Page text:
Yet, the announcement raises ethical and safety questions, as scientists debate the experiment's usefulness to medicine as opposed to the potential for abuse by biological terrorists. The Venter researchers have chosen to make their findings public before they appear in the next few weeks on the Web site of the Proceedings of the National Academy of Sciences, USA Today reports.
World Marks SARS' 1st Anniversary
It's been a year since a mysterious flu-like illness first emerged in southern China last November. Later labeled SARS (severe acute respiratory syndrome), it killed 700 people and infected more than 8,000 worldwide before it was finally contained in late spring.
The disease has been first traced to a man in China's Guangdong province, where doctors reported a mysterious, fast moving viral pneumonia in December 2002, recalls the Voice of America. By late February, the outbreak had spilled over into the Chinese territory of Hong Kong, and within days had spread to Vietnam and Canada.
Experts say the virus may have been better contained from the get-go if Chinese officials had been open in sharing information about the emerging epidemic with other countries, Voice of America says.
That's changed now, as Chinese officials are said to be in frequent touch with the outside world, preparing for another winter and the virus' expected return. Despite a huge international effort, there still is no cure or vaccine for SARS.
85,000 Mini Bikes and Scooters Recalled
Fisher-Price is recalling 55,000 electric mini bikes and 30,000 electric scooters with motors that could malfunction, the U.S. Consumer Product Safety Commission says.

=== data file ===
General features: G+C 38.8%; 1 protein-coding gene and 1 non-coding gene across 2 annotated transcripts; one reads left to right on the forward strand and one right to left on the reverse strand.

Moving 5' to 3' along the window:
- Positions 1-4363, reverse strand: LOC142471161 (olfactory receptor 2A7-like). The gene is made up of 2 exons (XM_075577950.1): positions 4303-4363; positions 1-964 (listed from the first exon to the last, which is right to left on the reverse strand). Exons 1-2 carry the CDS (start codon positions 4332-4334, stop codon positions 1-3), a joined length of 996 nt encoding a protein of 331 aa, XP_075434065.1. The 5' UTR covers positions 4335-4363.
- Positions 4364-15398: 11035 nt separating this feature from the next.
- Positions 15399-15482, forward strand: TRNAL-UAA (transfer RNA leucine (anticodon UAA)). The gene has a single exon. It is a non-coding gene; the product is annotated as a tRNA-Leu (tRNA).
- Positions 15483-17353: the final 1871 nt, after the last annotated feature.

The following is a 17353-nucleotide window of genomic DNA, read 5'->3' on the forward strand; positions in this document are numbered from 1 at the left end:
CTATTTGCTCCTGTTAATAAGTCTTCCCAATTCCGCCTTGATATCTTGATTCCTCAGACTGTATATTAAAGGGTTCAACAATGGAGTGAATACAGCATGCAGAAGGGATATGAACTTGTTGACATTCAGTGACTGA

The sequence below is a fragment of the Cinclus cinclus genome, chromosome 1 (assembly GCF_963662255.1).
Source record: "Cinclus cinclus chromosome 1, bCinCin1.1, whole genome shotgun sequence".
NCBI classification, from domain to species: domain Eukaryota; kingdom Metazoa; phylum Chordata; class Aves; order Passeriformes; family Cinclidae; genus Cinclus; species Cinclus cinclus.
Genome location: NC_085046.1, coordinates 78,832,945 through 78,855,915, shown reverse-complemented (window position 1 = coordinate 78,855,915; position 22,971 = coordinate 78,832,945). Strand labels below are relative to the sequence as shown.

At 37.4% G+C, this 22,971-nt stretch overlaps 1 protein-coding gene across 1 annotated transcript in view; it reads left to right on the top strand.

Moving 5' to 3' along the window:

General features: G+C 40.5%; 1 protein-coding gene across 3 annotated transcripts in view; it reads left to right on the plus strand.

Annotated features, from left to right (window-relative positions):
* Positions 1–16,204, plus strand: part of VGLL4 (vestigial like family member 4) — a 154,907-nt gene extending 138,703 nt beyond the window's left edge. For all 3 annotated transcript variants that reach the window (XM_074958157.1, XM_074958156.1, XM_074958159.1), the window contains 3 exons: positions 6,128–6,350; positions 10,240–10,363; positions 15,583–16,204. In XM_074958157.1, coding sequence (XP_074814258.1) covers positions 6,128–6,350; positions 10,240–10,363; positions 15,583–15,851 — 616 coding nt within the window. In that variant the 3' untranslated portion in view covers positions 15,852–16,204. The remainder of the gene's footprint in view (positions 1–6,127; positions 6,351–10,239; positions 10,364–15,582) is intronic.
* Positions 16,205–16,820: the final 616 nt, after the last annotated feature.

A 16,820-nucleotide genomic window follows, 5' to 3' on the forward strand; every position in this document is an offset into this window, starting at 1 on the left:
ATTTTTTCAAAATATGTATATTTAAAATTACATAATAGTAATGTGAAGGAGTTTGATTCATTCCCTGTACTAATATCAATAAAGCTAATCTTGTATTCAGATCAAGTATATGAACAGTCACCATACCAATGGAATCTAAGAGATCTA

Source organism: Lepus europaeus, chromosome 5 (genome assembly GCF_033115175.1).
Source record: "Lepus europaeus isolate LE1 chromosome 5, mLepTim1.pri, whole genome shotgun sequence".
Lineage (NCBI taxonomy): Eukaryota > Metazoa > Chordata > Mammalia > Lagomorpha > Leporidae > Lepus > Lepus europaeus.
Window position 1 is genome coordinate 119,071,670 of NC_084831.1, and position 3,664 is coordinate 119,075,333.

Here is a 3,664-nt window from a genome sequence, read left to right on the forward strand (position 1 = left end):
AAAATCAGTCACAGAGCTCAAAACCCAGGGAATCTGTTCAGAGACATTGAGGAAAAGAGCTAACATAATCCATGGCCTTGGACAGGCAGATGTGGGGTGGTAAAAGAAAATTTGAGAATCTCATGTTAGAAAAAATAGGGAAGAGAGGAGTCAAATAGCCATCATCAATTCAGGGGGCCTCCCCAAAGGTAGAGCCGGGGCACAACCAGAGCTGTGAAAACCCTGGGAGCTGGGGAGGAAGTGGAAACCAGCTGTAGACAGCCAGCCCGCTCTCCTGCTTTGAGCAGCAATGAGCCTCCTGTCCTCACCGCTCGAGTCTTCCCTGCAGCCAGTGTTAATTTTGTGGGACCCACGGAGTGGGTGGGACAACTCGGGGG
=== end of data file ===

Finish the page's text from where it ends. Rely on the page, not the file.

Users are at risk of injury if the motor control circuits don't operate properly and the engines continue to run after the power is cut or the throttle button is released. Fisher-Price says it has 80 reports of malfunctioning motors, causing injuries including a chipped tooth and a broken arm.
The Lightning PAC Scooters (model 73530) and MX3 Mini Bikes (models 73535 and B2222) are designed for children ages 6 and older. Model numbers on the products, made in China, are found in the battery compartment.
Toy stores and other retailers nationwide sold the scooters between November 2001 and October 2003 for about $250. The mini bikes were sold between May 2003 and September 2003 for about $200.
Pro Baseball Set to Impose Steroid Penalties
Spurred by a surge in players who have tested positive for steroid use, Major League Baseball will begin penalizing some players who use the drugs next season, including the act of publicly identifying them, The New York Times reports.
For the first time this past season, more than 5 percent of player tests were positive. Of the 1,438 random tests conducted, positive tests ranged from 70 to 100. But some players may have tested positive twice, so it's unclear about how many players were involved, the Times reports.
Major league owners began pushing for testing in 2002, when two former Most Valuable Players, Ken Caminiti and Jose Canseco, conceded they used the performance-enhancing drugs and claimed many others did, too. But the players' union resisted widespread testing until last year, when both sides agreed on a new labor contract.
The contract mandated that if more than 5 percent of player tests came back positive, harsher rules would be imposed the following season. Under those rules, a first positive results in mandatory treatment, while a second offense brings a 15-day suspension or a fine of up to $10,000.
The new rules will be in effect for 2004 and 2005, and probably in 2006 unless the positive rate were to fall below 2.5 percent by then, the Times reports.